It’s clear that a majority of the Ninth U.S. Circuit Court of Appeals believes Republicans in the Arizona Legislature are racist. A ruling issued Monday that overturns the state’s “ballot harvesting” law says as much.

Attorney General Mark Brnovich has already announced his intent to appeal the ruling, but the boldfaced accusation of racism that the majority of the 11 federal judges signed on to when tossing out the 2016 law should spark reflection among all Arizona voters.

The bill — HB2023 — was sponsored by Scottsdale then-Rep. Michelle Ungenti-Rita and Republicans in the Legislature used their majority to approve it and send it to Gov. Doug Ducey, who signed it into law.

Ugenti-Rita has since been elected to the Senate and recently proposed a bill — then withdrew it — doubling down on HB2023 by requiring anyone who drops off multiple ballots to show ID and attest that the ballots belong to fellow family members.

Outspoken Republicans who supported HB2023 argued the need to prevent voter fraud. Ballot “harvesting” is the practice of gathering multiple ballots and having a single person drop them off at an election office. In Arizona, ballot harvesting is reportedly common among Hispanic and American Indian voters. Postal services in these communities are less reliable and can make it difficult for these voters to return their ballots by mail.

In other parts of the country, collection of ballots is celebrated at church services and other public gatherings by diverse communities. It’s often thought of as a unifying event that assures participation in the voting process.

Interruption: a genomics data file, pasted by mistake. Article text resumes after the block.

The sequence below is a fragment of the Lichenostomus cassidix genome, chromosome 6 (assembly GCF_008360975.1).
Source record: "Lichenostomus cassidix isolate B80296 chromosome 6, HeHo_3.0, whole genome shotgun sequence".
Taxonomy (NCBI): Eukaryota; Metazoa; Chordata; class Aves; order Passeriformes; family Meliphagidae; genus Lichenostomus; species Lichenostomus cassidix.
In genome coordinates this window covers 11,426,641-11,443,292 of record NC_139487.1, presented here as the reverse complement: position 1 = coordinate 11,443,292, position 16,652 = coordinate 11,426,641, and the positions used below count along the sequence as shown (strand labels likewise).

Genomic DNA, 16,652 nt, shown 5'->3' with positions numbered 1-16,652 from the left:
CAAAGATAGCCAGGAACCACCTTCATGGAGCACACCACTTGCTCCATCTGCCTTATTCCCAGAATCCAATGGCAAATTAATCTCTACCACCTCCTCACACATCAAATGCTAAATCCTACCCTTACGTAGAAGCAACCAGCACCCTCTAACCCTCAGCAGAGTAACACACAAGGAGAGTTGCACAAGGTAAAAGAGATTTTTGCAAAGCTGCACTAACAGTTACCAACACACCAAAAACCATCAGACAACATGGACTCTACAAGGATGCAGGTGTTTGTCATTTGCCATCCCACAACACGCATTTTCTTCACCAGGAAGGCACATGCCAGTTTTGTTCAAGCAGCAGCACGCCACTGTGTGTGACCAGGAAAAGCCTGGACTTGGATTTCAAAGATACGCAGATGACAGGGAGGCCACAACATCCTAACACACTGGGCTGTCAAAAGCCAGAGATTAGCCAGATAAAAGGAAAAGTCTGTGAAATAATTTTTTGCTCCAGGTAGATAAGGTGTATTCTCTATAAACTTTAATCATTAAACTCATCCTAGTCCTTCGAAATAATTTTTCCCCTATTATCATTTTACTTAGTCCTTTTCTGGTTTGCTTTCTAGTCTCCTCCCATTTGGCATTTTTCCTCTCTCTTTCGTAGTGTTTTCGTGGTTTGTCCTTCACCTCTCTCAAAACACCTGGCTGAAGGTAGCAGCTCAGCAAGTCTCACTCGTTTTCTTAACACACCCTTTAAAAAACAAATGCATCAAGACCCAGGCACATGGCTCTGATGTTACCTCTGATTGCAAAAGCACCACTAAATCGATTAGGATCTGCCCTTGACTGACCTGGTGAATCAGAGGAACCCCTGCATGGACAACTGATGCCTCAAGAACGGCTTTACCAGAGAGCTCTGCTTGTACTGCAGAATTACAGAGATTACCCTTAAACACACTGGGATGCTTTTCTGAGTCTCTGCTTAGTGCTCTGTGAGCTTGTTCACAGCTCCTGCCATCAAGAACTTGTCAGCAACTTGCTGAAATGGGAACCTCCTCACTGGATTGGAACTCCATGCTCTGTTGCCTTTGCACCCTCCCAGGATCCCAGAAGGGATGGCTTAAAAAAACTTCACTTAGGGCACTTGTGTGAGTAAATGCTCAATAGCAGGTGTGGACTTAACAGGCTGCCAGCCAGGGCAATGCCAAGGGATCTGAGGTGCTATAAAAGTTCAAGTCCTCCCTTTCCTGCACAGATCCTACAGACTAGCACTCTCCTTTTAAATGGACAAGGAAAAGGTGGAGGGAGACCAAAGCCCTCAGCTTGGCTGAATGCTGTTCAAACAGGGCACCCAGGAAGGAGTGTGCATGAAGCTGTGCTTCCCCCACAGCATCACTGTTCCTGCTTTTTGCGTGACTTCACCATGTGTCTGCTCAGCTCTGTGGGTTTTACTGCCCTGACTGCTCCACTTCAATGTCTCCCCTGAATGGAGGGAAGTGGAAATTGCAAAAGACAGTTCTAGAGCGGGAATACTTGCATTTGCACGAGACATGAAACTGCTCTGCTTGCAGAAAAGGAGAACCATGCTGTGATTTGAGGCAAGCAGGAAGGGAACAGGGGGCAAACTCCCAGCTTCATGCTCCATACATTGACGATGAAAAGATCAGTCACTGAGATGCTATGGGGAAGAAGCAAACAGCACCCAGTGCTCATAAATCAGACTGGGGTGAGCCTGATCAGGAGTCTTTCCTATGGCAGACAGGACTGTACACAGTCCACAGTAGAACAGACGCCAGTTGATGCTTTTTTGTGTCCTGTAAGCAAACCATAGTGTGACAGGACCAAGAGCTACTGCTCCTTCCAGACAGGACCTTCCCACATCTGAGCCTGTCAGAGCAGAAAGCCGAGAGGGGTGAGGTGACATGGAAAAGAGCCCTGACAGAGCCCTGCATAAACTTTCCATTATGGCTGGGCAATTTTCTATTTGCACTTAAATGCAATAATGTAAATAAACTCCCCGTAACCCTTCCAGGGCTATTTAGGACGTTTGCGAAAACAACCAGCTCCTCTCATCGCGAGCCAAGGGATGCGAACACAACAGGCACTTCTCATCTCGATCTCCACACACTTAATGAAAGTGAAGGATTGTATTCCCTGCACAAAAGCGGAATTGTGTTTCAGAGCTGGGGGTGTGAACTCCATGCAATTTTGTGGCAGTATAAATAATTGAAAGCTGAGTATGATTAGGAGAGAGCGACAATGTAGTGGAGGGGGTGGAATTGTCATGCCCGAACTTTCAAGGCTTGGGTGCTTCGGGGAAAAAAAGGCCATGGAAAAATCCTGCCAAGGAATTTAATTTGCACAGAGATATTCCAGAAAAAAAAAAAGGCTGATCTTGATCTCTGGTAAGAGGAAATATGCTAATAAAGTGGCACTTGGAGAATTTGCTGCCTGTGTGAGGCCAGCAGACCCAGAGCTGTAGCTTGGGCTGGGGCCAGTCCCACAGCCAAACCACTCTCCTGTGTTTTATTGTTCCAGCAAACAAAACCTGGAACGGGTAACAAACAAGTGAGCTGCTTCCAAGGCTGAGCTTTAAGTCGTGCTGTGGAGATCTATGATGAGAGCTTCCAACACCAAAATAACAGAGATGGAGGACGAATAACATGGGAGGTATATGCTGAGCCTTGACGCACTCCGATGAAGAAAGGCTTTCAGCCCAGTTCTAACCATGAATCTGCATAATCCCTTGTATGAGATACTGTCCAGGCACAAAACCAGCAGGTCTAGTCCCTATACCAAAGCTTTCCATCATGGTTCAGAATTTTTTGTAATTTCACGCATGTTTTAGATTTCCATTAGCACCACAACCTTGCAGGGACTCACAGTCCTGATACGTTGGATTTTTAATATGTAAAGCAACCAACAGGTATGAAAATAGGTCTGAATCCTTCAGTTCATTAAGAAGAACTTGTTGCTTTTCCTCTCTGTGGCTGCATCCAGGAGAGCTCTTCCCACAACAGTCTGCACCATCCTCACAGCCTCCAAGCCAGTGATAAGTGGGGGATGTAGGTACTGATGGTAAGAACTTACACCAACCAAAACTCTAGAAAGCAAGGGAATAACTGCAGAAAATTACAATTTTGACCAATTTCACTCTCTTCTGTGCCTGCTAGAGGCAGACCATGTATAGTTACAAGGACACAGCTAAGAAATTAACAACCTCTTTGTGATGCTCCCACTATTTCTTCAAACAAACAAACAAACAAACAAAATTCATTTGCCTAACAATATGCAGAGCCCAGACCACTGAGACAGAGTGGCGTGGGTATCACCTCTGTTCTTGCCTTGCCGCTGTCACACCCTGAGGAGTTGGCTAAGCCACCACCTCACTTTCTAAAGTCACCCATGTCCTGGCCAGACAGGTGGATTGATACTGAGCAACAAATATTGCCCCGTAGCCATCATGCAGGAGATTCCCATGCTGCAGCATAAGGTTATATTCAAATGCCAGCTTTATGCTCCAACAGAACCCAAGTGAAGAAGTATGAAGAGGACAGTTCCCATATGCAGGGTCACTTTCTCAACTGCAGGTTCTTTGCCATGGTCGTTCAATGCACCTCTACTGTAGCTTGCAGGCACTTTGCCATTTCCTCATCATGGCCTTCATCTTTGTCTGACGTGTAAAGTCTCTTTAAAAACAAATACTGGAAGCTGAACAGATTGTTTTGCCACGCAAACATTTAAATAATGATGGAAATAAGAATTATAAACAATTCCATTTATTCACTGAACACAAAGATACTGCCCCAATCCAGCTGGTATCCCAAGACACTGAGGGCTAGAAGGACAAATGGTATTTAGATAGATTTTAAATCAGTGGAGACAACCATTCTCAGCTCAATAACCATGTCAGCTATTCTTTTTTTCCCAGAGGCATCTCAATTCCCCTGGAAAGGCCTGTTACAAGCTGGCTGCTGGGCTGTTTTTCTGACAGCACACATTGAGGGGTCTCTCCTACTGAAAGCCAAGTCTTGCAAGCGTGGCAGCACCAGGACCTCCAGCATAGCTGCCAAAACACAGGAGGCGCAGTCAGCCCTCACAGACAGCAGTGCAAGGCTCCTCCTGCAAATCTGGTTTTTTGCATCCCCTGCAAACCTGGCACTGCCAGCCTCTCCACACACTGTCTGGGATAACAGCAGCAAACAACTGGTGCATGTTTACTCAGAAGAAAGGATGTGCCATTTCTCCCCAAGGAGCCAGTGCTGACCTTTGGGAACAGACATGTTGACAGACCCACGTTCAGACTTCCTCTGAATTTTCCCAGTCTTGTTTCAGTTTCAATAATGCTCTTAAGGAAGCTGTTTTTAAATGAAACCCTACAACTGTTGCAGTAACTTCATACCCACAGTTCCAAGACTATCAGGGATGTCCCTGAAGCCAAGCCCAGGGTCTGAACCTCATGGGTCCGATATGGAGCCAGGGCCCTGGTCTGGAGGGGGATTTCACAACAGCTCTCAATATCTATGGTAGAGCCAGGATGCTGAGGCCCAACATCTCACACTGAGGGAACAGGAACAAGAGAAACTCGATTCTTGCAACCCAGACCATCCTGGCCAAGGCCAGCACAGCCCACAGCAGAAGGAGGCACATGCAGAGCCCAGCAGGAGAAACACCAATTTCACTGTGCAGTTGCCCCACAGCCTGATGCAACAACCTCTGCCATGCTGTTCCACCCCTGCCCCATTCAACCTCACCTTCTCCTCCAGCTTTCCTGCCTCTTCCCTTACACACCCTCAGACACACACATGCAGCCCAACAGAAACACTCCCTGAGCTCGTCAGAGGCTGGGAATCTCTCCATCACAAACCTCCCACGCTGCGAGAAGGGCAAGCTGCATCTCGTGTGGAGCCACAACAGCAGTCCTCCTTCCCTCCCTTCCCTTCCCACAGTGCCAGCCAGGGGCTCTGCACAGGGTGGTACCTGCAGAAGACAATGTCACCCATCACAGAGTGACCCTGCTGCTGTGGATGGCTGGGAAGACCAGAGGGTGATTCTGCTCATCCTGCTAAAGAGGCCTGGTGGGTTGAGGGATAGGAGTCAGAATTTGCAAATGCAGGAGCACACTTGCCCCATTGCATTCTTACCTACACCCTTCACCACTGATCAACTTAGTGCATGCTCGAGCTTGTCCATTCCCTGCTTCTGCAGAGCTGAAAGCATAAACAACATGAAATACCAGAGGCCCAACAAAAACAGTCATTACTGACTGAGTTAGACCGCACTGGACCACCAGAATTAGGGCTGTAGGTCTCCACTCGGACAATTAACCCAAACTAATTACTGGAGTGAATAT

This newspaper opposed the 2016 law, but not on the basis of racism. We argued that HB2023 addressed a problem that didn’t exist. Voter fraud has become the “bogeyman” for Republicans who consistently argue that minorities, out-of-state residents, and unregistered voters are casting illegal ballots. Past investigation of these claims has rendered little evidence in Arizona and elsewhere that voter fraud exists.

The ballot harvesting law is another example of that unreasonable fear.

A majority of the U.S. Ninth Circuit Court didn’t see HB2023 as an instrument to prevent fraud. They pointed to a more troubling reason for the law, accusing Arizona lawmakers — and Republicans specifically — of racism.

That opinion shames all Arizonans and should give us pause to measure the accuracy of the accusation.

It’s time for Arizona voters to look in the mirror.

Reprinted from Sierra Vista Herald/Review

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